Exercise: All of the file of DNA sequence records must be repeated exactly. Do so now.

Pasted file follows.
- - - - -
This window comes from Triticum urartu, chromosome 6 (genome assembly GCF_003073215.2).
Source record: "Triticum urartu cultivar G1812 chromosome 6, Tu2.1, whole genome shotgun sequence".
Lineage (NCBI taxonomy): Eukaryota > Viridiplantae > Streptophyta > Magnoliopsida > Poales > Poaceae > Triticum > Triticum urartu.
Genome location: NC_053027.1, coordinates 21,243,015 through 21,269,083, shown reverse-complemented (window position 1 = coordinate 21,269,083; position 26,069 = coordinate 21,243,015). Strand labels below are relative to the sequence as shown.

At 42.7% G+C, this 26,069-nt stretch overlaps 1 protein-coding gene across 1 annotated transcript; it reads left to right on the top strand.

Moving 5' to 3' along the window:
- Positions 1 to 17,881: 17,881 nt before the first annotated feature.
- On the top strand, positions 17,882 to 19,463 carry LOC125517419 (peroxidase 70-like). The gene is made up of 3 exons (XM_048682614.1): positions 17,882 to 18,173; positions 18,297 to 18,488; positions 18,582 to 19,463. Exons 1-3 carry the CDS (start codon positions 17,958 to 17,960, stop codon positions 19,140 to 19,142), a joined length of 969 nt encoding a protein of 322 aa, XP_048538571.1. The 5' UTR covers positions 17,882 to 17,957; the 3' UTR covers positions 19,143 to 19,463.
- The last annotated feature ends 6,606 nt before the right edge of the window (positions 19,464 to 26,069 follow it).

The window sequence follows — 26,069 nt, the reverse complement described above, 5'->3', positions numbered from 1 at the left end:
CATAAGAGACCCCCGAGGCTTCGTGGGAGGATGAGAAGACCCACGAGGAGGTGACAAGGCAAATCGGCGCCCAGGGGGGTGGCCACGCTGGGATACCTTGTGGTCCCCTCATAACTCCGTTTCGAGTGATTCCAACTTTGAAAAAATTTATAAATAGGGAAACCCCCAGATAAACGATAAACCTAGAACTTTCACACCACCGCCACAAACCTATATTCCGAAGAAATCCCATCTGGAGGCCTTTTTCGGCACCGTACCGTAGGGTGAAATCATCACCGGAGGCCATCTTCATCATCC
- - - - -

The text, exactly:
This window comes from Triticum urartu, chromosome 6 (genome assembly GCF_003073215.2).
Source record: "Triticum urartu cultivar G1812 chromosome 6, Tu2.1, whole genome shotgun sequence".
Lineage (NCBI taxonomy): Eukaryota > Viridiplantae > Streptophyta > Magnoliopsida > Poales > Poaceae > Triticum > Triticum urartu.
Genome location: NC_053027.1, coordinates 21,243,015 through 21,269,083, shown reverse-complemented (window position 1 = coordinate 21,269,083; position 26,069 = coordinate 21,243,015). Strand labels below are relative to the sequence as shown.

At 42.7% G+C, this 26,069-nt stretch overlaps 1 protein-coding gene across 1 annotated transcript; it reads left to right on the top strand.

Moving 5' to 3' along the window:
- Positions 1 to 17,881: 17,881 nt before the first annotated feature.
- On the top strand, positions 17,882 to 19,463 carry LOC125517419 (peroxidase 70-like). The gene is made up of 3 exons (XM_048682614.1): positions 17,882 to 18,173; positions 18,297 to 18,488; positions 18,582 to 19,463. Exons 1-3 carry the CDS (start codon positions 17,958 to 17,960, stop codon positions 19,140 to 19,142), a joined length of 969 nt encoding a protein of 322 aa, XP_048538571.1. The 5' UTR covers positions 17,882 to 17,957; the 3' UTR covers positions 19,143 to 19,463.
- The last annotated feature ends 6,606 nt before the right edge of the window (positions 19,464 to 26,069 follow it).

The window sequence follows — 26,069 nt, the reverse complement described above, 5'->3', positions numbered from 1 at the left end:
CATAAGAGACCCCCGAGGCTTCGTGGGAGGATGAGAAGACCCACGAGGAGGTGACAAGGCAAATCGGCGCCCAGGGGGGTGGCCACGCTGGGATACCTTGTGGTCCCCTCATAACTCCGTTTCGAGTGATTCCAACTTTGAAAAAATTTATAAATAGGGAAACCCCCAGATAAACGATAAACCTAGAACTTTCACACCACCGCCACAAACCTATATTCCGAAGAAATCCCATCTGGAGGCCTTTTTCGGCACCGTACCGTAGGGTGAAATCATCACCGGAGGCCATCTTCATCATCC